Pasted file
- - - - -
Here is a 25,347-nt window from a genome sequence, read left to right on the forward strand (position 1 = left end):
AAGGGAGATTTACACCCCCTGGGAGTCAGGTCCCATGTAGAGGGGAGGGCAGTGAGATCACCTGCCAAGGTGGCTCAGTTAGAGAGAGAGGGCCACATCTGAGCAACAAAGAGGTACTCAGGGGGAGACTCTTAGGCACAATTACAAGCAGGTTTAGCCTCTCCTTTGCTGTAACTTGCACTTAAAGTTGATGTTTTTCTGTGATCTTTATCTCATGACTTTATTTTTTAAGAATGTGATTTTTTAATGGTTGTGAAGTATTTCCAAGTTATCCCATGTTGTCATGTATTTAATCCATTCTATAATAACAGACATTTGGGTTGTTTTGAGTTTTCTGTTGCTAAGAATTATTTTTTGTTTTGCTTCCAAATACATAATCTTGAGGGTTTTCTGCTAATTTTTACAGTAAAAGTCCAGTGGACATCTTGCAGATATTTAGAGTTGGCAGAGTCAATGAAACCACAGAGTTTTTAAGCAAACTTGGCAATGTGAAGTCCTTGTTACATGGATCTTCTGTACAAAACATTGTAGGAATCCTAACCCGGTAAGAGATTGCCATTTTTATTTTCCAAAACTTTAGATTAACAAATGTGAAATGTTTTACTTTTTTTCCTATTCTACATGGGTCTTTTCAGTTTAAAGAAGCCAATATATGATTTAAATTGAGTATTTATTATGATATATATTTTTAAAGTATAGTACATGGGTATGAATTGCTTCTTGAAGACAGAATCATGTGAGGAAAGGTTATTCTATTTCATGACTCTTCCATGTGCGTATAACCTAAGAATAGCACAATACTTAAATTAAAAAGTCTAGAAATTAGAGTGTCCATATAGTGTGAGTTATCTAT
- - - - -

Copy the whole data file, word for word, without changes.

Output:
Here is a 25,347-nt window from a genome sequence, read left to right on the forward strand (position 1 = left end):
AAGGGAGATTTACACCCCCTGGGAGTCAGGTCCCATGTAGAGGGGAGGGCAGTGAGATCACCTGCCAAGGTGGCTCAGTTAGAGAGAGAGGGCCACATCTGAGCAACAAAGAGGTACTCAGGGGGAGACTCTTAGGCACAATTACAAGCAGGTTTAGCCTCTCCTTTGCTGTAACTTGCACTTAAAGTTGATGTTTTTCTGTGATCTTTATCTCATGACTTTATTTTTTAAGAATGTGATTTTTTAATGGTTGTGAAGTATTTCCAAGTTATCCCATGTTGTCATGTATTTAATCCATTCTATAATAACAGACATTTGGGTTGTTTTGAGTTTTCTGTTGCTAAGAATTATTTTTTGTTTTGCTTCCAAATACATAATCTTGAGGGTTTTCTGCTAATTTTTACAGTAAAAGTCCAGTGGACATCTTGCAGATATTTAGAGTTGGCAGAGTCAATGAAACCACAGAGTTTTTAAGCAAACTTGGCAATGTGAAGTCCTTGTTACATGGATCTTCTGTACAAAACATTGTAGGAATCCTAACCCGGTAAGAGATTGCCATTTTTATTTTCCAAAACTTTAGATTAACAAATGTGAAATGTTTTACTTTTTTTCCTATTCTACATGGGTCTTTTCAGTTTAAAGAAGCCAATATATGATTTAAATTGAGTATTTATTATGATATATATTTTTAAAGTATAGTACATGGGTATGAATTGCTTCTTGAAGACAGAATCATGTGAGGAAAGGTTATTCTATTTCATGACTCTTCCATGTGCGTATAACCTAAGAATAGCACAATACTTAAATTAAAAAGTCTAGAAATTAGAGTGTCCATATAGTGTGAGTTATCTAT